How the New Museum’s Triennial Sabotages Its Own Revolutionary Mission
What's all this talk of propaganda?
There’s plenty to like in “Songs for Sabotage,” the New Museum’s just-opened Triennial. I think of Wilmer Wilson IV’s inventive compositions on door-sized wood panels, featuring dense, rippling patterns of staples; or Wong Ping’s offbeat digital animations, fractured fairytales for a digital generation; or Dalton Paula’s earth-toned paintings, showing spare, unreal arrangements of votive objects, which grow more subtly strange the longer you look at them.
One artist, though, seems to have provided a kind of manifesto for her curators, in artwork form.
That is Claudia Martínez Garay, present via two wall reliefs. Each seems to be a constellation of free-floating symbols, one consisting of a variety of different bold, wheeling geometric patterns, the other of different cartoon icons: a vulture, an octopus, two different snakes being throttled by hands.
This is a kind of political spin on appropriation art. Martínez Garay has summoned together a century’s worth of political graphics from around the world, broken them down into their component parts, then put them into abstracted relationship with one another, divorced from their original message.
It’s a clever gesture—maybe a little too clever to cut deeply. I recognize some of the symbols Martínez Garay invokes (the pouncing tiger of the Black Panther Party for Self-Defense). Most I don’t. In any case, her project represents the punchy urgency of political propaganda reduced to a decontextualized aesthetic sensibility by its translation to the gallery.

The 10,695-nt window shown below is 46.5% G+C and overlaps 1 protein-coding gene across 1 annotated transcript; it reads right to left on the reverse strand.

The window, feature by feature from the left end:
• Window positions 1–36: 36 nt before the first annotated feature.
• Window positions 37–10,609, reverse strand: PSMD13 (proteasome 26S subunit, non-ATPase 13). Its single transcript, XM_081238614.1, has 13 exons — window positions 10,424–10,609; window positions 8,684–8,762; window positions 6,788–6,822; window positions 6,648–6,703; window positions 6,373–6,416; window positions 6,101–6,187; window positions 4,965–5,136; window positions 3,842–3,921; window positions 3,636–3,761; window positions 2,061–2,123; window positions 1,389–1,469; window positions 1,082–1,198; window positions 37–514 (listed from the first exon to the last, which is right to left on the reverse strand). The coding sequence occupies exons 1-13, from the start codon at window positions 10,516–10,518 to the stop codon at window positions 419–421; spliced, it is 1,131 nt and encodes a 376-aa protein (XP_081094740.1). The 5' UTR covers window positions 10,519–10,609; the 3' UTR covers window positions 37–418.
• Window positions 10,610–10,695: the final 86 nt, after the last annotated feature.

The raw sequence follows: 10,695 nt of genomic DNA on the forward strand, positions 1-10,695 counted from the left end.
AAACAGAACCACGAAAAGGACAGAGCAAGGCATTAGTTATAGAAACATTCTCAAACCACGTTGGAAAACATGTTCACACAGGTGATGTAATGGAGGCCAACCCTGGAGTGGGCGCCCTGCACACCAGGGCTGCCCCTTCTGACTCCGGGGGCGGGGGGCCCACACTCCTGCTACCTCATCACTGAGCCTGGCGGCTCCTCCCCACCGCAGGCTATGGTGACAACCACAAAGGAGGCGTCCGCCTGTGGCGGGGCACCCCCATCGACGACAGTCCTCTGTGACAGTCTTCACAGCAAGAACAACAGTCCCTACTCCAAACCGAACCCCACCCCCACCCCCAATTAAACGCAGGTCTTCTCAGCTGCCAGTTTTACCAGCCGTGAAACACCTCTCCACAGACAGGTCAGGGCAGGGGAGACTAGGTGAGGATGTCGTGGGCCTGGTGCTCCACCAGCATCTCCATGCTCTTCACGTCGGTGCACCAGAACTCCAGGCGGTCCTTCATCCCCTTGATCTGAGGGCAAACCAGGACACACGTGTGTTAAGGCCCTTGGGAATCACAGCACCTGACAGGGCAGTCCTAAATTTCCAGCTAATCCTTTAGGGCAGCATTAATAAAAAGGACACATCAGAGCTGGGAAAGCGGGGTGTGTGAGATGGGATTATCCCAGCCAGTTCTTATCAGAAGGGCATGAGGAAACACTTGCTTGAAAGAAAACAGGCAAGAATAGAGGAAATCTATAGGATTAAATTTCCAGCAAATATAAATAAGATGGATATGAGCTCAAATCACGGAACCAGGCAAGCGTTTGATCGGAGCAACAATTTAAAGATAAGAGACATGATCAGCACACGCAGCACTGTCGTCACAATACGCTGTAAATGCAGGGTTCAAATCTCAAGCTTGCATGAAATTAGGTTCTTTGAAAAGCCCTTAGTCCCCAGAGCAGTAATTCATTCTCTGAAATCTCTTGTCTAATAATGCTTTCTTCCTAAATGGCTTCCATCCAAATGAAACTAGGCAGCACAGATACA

To me, that speaks to the condition, and the dilemma, of this show overall. Because “propaganda” is a key word in the “Songs for Sabotage” lexicon.
“Art is a part of the infrastructure in which we live and, if successful, might operate as propaganda,” curator Alex Gartenfeld promised at the show’s opening, explaining its program.
My colleagues have already picked some of the best things from the exhibition. So I’ll just say a few words about the general intellectual architecture of “Songs for Sabotage.” To me, it feels like another case study for a contemporary art world that is working through the impasse of the biennial/triennial form in the present.
This is the fourth edition of the New Museum Triennial, an event meant to offer a snapshot, every three years, of the energies of a rising generation of artists. It has typically had a pronounced global emphasis, setting it apart from the Whitney Biennial, which focuses on US artists.
Surveying the concerns of an international art scene is a perilously immense brief. Yet “Songs for Sabotage” is modest, as these surveys go. Gartenfeld and his co-curator, Gary Carrion-Muriyari, have brought to the table just half the number of artists (30) of the previous edition, “Surround Audience” of 2015.
From an audience-experience perspective, this makes the three floors (and change) of the show feel focused on individual voices, which is welcome. In the catalogue the curators stress the value of “localized gestures, actions, and dialogues” as part of their vision for the exhibition. They have also eschewed selecting anybody with a big international reputation.